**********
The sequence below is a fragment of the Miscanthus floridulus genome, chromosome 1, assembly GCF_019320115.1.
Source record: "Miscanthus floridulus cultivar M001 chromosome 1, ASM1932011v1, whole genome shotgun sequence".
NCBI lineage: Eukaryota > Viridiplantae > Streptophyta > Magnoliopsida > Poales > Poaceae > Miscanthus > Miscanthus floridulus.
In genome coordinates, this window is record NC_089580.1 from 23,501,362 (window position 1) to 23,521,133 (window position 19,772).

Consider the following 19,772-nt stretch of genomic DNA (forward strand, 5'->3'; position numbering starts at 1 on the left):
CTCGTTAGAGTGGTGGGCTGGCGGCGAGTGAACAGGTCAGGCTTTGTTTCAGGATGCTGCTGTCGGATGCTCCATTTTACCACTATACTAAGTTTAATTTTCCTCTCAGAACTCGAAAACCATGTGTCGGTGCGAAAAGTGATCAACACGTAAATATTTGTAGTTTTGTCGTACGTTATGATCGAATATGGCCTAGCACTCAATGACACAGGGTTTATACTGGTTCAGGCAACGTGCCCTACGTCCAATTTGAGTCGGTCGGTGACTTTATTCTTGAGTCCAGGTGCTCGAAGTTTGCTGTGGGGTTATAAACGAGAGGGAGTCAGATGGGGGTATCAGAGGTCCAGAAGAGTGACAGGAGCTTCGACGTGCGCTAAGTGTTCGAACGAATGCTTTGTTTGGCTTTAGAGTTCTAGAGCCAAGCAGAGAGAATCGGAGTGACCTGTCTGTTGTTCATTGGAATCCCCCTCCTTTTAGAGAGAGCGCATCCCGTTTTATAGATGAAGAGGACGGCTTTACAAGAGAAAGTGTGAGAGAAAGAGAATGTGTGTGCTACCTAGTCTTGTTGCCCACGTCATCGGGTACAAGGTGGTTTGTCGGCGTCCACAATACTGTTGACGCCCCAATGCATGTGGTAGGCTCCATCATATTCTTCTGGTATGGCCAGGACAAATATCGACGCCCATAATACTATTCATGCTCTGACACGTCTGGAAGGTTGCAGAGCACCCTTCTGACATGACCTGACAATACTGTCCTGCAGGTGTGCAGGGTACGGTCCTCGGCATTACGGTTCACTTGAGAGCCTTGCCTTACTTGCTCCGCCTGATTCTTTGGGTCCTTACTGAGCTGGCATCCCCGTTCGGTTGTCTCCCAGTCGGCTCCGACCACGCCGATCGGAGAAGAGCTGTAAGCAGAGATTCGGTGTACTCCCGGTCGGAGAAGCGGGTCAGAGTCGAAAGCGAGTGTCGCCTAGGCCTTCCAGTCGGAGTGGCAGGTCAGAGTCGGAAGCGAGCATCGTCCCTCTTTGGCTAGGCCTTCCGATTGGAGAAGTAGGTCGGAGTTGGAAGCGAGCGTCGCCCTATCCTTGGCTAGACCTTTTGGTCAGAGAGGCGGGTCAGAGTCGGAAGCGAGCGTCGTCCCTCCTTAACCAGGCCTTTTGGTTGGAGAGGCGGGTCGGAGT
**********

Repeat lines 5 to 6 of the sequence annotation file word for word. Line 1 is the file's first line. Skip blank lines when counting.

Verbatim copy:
Consider the following 19,772-nt stretch of genomic DNA (forward strand, 5'->3'; position numbering starts at 1 on the left):
CTCGTTAGAGTGGTGGGCTGGCGGCGAGTGAACAGGTCAGGCTTTGTTTCAGGATGCTGCTGTCGGATGCTCCATTTTACCACTATACTAAGTTTAATTTTCCTCTCAGAACTCGAAAACCATGTGTCGGTGCGAAAAGTGATCAACACGTAAATATTTGTAGTTTTGTCGTACGTTATGATCGAATATGGCCTAGCACTCAATGACACAGGGTTTATACTGGTTCAGGCAACGTGCCCTACGTCCAATTTGAGTCGGTCGGTGACTTTATTCTTGAGTCCAGGTGCTCGAAGTTTGCTGTGGGGTTATAAACGAGAGGGAGTCAGATGGGGGTATCAGAGGTCCAGAAGAGTGACAGGAGCTTCGACGTGCGCTAAGTGTTCGAACGAATGCTTTGTTTGGCTTTAGAGTTCTAGAGCCAAGCAGAGAGAATCGGAGTGACCTGTCTGTTGTTCATTGGAATCCCCCTCCTTTTAGAGAGAGCGCATCCCGTTTTATAGATGAAGAGGACGGCTTTACAAGAGAAAGTGTGAGAGAAAGAGAATGTGTGTGCTACCTAGTCTTGTTGCCCACGTCATCGGGTACAAGGTGGTTTGTCGGCGTCCACAATACTGTTGACGCCCCAATGCATGTGGTAGGCTCCATCATATTCTTCTGGTATGGCCAGGACAAATATCGACGCCCATAATACTATTCATGCTCTGACACGTCTGGAAGGTTGCAGAGCACCCTTCTGACATGACCTGACAATACTGTCCTGCAGGTGTGCAGGGTACGGTCCTCGGCATTACGGTTCACTTGAGAGCCTTGCCTTACTTGCTCCGCCTGATTCTTTGGGTCCTTACTGAGCTGGCATCCCCGTTCGGTTGTCTCCCAGTCGGCTCCGACCACGCCGATCGGAGAAGAGCTGTAAGCAGAGATTCGGTGTACTCCCGGTCGGAGAAGCGGGTCAGAGTCGAAAGCGAGTGTCGCCTAGGCCTTCCAGTCGGAGTGGCAGGTCAGAGTCGGAAGCGAGCATCGTCCCTCTTTGGCTAGGCCTTCCGATTGGAGAAGTAGGTCGGAGTTGGAAGCGAGCGTCGCCCTATCCTTGGCTAGACCTTTTGGTCAGAGAGGCGGGTCAGAGTCGGAAGCGAGCGTCGTCCCTCCTTAACCAGGCCTTTTGGTTGGAGAGGCGGGTCGGAGT